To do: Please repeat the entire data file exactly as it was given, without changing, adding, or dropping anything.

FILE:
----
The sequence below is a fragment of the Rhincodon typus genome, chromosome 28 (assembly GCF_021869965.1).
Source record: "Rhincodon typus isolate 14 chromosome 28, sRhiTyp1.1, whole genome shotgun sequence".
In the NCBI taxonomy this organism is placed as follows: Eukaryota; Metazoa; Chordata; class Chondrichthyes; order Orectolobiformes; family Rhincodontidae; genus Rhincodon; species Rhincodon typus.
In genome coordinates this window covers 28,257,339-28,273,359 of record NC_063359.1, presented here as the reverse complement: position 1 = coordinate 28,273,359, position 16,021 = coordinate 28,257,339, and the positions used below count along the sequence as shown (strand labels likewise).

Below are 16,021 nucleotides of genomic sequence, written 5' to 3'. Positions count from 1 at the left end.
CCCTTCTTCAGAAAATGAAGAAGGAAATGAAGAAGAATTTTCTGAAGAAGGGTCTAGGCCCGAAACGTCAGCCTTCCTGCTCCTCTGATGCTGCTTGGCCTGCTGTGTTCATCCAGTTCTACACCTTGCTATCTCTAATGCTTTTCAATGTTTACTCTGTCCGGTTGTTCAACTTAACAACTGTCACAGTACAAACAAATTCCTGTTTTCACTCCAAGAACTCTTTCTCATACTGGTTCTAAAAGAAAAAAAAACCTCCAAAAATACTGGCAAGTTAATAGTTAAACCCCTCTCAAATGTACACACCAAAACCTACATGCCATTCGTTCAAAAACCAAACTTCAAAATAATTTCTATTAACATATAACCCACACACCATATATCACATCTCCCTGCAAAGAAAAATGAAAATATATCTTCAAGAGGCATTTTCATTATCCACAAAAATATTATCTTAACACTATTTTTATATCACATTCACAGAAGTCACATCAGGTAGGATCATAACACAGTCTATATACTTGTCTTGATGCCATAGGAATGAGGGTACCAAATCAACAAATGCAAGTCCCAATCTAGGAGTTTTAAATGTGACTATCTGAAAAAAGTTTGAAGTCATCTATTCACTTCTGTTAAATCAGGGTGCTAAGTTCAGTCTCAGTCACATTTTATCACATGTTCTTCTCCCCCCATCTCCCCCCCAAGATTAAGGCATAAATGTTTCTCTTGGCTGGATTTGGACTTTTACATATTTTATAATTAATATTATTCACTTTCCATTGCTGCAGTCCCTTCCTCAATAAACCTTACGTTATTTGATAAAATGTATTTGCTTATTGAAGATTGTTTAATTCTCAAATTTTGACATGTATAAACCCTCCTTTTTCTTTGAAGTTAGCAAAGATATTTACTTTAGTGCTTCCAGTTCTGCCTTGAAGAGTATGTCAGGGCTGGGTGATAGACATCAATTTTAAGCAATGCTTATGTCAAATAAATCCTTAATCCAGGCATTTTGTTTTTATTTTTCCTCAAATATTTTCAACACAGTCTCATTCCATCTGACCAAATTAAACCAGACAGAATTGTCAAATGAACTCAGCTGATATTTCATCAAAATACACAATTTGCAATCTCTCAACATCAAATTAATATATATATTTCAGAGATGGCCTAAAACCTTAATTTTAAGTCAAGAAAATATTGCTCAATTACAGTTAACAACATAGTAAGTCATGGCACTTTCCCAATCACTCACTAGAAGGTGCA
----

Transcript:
The sequence below is a fragment of the Rhincodon typus genome, chromosome 28 (assembly GCF_021869965.1).
Source record: "Rhincodon typus isolate 14 chromosome 28, sRhiTyp1.1, whole genome shotgun sequence".
In the NCBI taxonomy this organism is placed as follows: Eukaryota; Metazoa; Chordata; class Chondrichthyes; order Orectolobiformes; family Rhincodontidae; genus Rhincodon; species Rhincodon typus.
In genome coordinates this window covers 28,257,339-28,273,359 of record NC_063359.1, presented here as the reverse complement: position 1 = coordinate 28,273,359, position 16,021 = coordinate 28,257,339, and the positions used below count along the sequence as shown (strand labels likewise).

Below are 16,021 nucleotides of genomic sequence, written 5' to 3'. Positions count from 1 at the left end.
CCCTTCTTCAGAAAATGAAGAAGGAAATGAAGAAGAATTTTCTGAAGAAGGGTCTAGGCCCGAAACGTCAGCCTTCCTGCTCCTCTGATGCTGCTTGGCCTGCTGTGTTCATCCAGTTCTACACCTTGCTATCTCTAATGCTTTTCAATGTTTACTCTGTCCGGTTGTTCAACTTAACAACTGTCACAGTACAAACAAATTCCTGTTTTCACTCCAAGAACTCTTTCTCATACTGGTTCTAAAAGAAAAAAAAACCTCCAAAAATACTGGCAAGTTAATAGTTAAACCCCTCTCAAATGTACACACCAAAACCTACATGCCATTCGTTCAAAAACCAAACTTCAAAATAATTTCTATTAACATATAACCCACACACCATATATCACATCTCCCTGCAAAGAAAAATGAAAATATATCTTCAAGAGGCATTTTCATTATCCACAAAAATATTATCTTAACACTATTTTTATATCACATTCACAGAAGTCACATCAGGTAGGATCATAACACAGTCTATATACTTGTCTTGATGCCATAGGAATGAGGGTACCAAATCAACAAATGCAAGTCCCAATCTAGGAGTTTTAAATGTGACTATCTGAAAAAAGTTTGAAGTCATCTATTCACTTCTGTTAAATCAGGGTGCTAAGTTCAGTCTCAGTCACATTTTATCACATGTTCTTCTCCCCCCATCTCCCCCCCAAGATTAAGGCATAAATGTTTCTCTTGGCTGGATTTGGACTTTTACATATTTTATAATTAATATTATTCACTTTCCATTGCTGCAGTCCCTTCCTCAATAAACCTTACGTTATTTGATAAAATGTATTTGCTTATTGAAGATTGTTTAATTCTCAAATTTTGACATGTATAAACCCTCCTTTTTCTTTGAAGTTAGCAAAGATATTTACTTTAGTGCTTCCAGTTCTGCCTTGAAGAGTATGTCAGGGCTGGGTGATAGACATCAATTTTAAGCAATGCTTATGTCAAATAAATCCTTAATCCAGGCATTTTGTTTTTATTTTTCCTCAAATATTTTCAACACAGTCTCATTCCATCTGACCAAATTAAACCAGACAGAATTGTCAAATGAACTCAGCTGATATTTCATCAAAATACACAATTTGCAATCTCTCAACATCAAATTAATATATATATTTCAGAGATGGCCTAAAACCTTAATTTTAAGTCAAGAAAATATTGCTCAATTACAGTTAACAACATAGTAAGTCATGGCACTTTCCCAATCACTCACTAGAAGGTGCA